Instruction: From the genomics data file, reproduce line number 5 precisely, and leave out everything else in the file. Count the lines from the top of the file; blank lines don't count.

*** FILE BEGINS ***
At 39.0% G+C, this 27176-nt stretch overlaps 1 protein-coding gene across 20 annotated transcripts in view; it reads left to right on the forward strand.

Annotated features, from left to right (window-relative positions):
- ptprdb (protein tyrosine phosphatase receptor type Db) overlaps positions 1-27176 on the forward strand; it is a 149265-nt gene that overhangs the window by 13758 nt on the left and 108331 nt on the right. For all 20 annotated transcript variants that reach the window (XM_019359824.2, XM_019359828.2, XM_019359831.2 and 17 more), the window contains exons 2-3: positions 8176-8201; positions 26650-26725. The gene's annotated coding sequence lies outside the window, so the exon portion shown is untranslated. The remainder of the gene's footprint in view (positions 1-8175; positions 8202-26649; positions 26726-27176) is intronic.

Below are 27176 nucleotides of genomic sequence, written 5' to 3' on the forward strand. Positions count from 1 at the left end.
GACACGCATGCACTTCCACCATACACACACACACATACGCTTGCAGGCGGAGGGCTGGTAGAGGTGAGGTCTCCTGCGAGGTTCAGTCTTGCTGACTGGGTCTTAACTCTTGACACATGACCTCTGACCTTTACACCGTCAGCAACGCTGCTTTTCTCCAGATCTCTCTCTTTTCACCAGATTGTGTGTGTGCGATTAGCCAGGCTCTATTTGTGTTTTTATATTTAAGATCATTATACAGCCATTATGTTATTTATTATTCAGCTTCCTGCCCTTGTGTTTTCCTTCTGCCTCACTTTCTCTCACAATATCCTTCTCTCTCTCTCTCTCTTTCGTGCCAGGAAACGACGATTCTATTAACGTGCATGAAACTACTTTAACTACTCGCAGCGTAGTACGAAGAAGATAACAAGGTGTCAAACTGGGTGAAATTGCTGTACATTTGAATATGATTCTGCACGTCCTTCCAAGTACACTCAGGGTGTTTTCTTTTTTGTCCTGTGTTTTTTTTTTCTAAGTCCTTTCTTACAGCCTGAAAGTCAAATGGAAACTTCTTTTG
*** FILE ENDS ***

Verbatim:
GACACGCATGCACTTCCACCATACACACACACACATACGCTTGCAGGCGGAGGGCTGGTAGAGGTGAGGTCTCCTGCGAGGTTCAGTCTTGCTGACTGGGTCTTAACTCTTGACACATGACCTCTGACCTTTACACCGTCAGCAACGCTGCTTTTCTCCAGATCTCTCTCTTTTCACCAGATTGTGTGTGTGCGATTAGCCAGGCTCTATTTGTGTTTTTATATTTAAGATCATTATACAGCCATTATGTTATTTATTATTCAGCTTCCTGCCCTTGTGTTTTCCTTCTGCCTCACTTTCTCTCACAATATCCTTCTCTCTCTCTCTCTCTTTCGTGCCAGGAAACGACGATTCTATTAACGTGCATGAAACTACTTTAACTACTCGCAGCGTAGTACGAAGAAGATAACAAGGTGTCAAACTGGGTGAAATTGCTGTACATTTGAATATGATTCTGCACGTCCTTCCAAGTACACTCAGGGTGTTTTCTTTTTTGTCCTGTGTTTTTTTTTTCTAAGTCCTTTCTTACAGCCTGAAAGTCAAATGGAAACTTCTTTTG